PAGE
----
by Mikel Holt
Black parents are not intelligent enough to make informed educational decisions for their children.
That’s apparently the determination of the superintendent of Racine Public Schools, a conclusion that has sent shock waves of anger and cries of prejudice throughout the Racine and Milwaukee communities.
Speaking at an informational hearing at Racine St. Catherine’s School in December, Racine Unified School District Superintendent Ann Laing challenged the intelligence of Black Milwaukee parents who participate in the Milwaukee Parental Choice program. Laing’s comments came during a discussion about the inclusion of St. Catherine in the parental school choice program, which was expanded to Racine last year.
After erroneously asserting that “white families” were the primary beneficiaries of the Milwaukee program,’ Laing went on to say, “African Americans have primarily been the ones who are more prone to enroll their children in fly by night schools that cropped up after vouchers existed…and they don’t know how to make good choices for their children…they really don’t.
“They didn’t have parents who made good choices for them or help them learn how to make good choices. So they don’t know how to do that.”
Although Laing’s statements were made in December, a video of her presentation was only made available last week. The video made its way to Facebook, where it has generated outcries from around the country, primarily from African Americans who are incensed by her comments.
Brother Bob, president of Messmer Catholic Schools in Milwaukee was among those who joined in lambasting Laing’s comments.
The usually mild mannered Brother Smith said he could empathize, if not readily agree with critics who assert Laing’s statement was racist.
“Her comments are offensive and an affront to the citizens who show they care about their children by seeking out options they feel will provide them with opportunities to excel in life,” Brother Bob charged.
Messmer Catholic Schools, which includes three elementary and a highly acclaimed high school serves a primarily minority student population. It was the first sectarian school to join the state’s choice program.
Messmer has among the highest Black graduation rates of any school in Milwaukee, with nearly 90% of its graduates going on to college.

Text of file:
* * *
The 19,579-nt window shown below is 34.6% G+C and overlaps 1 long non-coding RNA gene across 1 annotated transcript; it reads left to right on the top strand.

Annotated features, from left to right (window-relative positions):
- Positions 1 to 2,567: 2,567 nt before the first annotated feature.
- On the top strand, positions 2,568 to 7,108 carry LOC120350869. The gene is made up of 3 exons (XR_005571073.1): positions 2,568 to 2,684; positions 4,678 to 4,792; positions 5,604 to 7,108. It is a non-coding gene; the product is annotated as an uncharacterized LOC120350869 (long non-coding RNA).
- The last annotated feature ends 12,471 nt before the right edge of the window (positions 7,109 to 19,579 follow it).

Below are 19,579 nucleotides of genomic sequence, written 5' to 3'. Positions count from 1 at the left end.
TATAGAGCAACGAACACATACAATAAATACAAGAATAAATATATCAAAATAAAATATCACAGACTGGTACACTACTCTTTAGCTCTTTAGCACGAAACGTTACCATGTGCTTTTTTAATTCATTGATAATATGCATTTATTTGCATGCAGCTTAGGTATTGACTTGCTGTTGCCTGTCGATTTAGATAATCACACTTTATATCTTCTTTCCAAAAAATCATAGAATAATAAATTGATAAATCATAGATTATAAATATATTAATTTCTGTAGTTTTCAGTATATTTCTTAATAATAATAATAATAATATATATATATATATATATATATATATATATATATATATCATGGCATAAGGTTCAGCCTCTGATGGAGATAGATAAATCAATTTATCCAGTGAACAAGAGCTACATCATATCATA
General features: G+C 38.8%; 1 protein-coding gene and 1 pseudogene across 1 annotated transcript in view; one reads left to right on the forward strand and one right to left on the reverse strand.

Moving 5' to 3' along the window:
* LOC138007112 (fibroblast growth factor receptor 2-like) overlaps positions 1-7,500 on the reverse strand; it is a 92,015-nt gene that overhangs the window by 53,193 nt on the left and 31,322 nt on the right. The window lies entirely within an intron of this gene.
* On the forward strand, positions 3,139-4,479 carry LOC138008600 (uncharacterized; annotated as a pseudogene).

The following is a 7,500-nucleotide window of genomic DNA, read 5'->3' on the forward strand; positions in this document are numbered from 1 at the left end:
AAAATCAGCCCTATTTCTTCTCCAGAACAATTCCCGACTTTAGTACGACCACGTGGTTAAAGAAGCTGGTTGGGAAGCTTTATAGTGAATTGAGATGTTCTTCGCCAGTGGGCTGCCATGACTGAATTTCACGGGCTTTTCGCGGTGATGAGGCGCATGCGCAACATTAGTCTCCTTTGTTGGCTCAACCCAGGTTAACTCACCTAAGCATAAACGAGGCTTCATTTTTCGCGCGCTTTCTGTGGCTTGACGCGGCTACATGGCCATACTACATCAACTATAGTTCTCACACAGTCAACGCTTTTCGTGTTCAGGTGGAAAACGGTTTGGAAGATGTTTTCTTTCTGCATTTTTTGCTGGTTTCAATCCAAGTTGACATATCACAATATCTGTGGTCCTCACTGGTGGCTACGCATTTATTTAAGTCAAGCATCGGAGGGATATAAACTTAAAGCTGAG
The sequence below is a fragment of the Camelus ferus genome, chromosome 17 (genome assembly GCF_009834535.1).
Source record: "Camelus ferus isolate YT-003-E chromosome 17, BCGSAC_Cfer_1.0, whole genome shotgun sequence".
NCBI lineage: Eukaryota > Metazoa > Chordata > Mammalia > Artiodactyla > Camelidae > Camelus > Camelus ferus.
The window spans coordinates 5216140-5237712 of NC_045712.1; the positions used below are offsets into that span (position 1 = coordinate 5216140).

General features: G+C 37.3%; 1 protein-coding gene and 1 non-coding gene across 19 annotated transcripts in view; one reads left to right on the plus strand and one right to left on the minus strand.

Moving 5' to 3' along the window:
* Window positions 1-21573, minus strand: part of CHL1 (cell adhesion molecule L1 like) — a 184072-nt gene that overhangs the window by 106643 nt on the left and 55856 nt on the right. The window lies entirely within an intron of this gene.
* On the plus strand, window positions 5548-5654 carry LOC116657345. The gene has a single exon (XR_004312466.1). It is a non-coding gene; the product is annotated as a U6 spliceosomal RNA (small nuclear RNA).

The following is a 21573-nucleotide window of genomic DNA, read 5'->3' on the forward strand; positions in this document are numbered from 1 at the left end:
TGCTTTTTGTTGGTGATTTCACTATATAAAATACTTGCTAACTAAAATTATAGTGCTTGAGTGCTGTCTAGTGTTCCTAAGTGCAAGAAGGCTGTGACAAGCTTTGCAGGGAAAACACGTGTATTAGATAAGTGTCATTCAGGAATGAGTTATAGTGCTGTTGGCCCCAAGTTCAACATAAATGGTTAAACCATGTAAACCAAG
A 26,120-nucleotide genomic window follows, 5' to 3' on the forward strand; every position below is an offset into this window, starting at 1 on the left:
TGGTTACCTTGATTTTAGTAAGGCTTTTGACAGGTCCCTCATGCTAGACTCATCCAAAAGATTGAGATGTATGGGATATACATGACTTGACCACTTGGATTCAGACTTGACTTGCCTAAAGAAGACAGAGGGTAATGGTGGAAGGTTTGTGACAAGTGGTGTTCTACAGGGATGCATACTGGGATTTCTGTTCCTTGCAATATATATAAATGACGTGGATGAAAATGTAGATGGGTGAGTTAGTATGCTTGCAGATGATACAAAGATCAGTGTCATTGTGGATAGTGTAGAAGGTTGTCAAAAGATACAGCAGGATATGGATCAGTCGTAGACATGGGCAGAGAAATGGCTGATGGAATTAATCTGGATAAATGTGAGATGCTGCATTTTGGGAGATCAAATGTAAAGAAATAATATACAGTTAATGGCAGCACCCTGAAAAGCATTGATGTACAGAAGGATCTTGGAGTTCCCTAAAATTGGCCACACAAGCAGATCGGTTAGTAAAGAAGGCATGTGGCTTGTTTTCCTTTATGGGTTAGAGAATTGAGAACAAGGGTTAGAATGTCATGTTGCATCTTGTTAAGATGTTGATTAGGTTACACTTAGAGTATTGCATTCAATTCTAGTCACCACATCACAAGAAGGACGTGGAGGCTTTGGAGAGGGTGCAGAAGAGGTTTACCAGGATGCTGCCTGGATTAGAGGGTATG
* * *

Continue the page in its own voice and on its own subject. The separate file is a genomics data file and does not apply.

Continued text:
“Anybody who can make the comments (Laing did) is obviously ignorant, or has been living on another planet,” the Capuchin monk asserted.
“The fact that she is the head of the Racine school system should raise flags.”
Brother Bob said he would be eager to meet with Laing to ‘provide her with a history of the choice program as well as to refute her allegations.’
The local chapter of the Black Alliance for Educational Options (BAEO) was also quick to condemn Laing’s comments.
The executive director of the Milwaukee chapter called the statements ‘shocking, disingenuous and blatantly prejudicial.’
“That a public official would make such inflammatory, prejudicial statements about Black families is nothing short of insulting,” said Naryan Leazer, executive director of McBAEO.
“To generalize about Black parents, to imply they are ignorant –or stupid– is totally unconscionable. She (Laing) paints with a broad bush, making assumptions that falsely characterizes Black people. How can she explain the thousands of concerned, active parents whose involvement has resulted in their children not only graduating from schools in Milwaukee, but obtaining college degrees?
And can we assume these same Black parents she refers to can’t make good decision about sending their children to the Racine Public Schools as well? And if we follow her statements to their logical conclusion, I guess Black parents can’t make good choices about how to raise their children, what they should eat, their religions or their mores and values.
BAEO is the nation’s leading parent advocacy organization. The organization has chapters in a dozen states and recently drew over 500 parents, activists and Black political figures to its annual symposium in Washington, D.C.
BAEO champions educational options and parental empowerment initiatives.
Former Racine Alderman Michael Shields said he too was perturbed by Laing’s comments and would be meeting with a group of Racine Black leaders to discuss the situation. Shields said he talked with a Racine school board member on Tuesday night about the comments.
Shields said from his previous relationship with Laing he was giving her the benefit of the doubt, and assuming she didn’t understand what she was saying, or the negative feedback it would generate. Nonetheless, he is organizing Black leaders to arrange a meeting with the superintendent to seek clarification.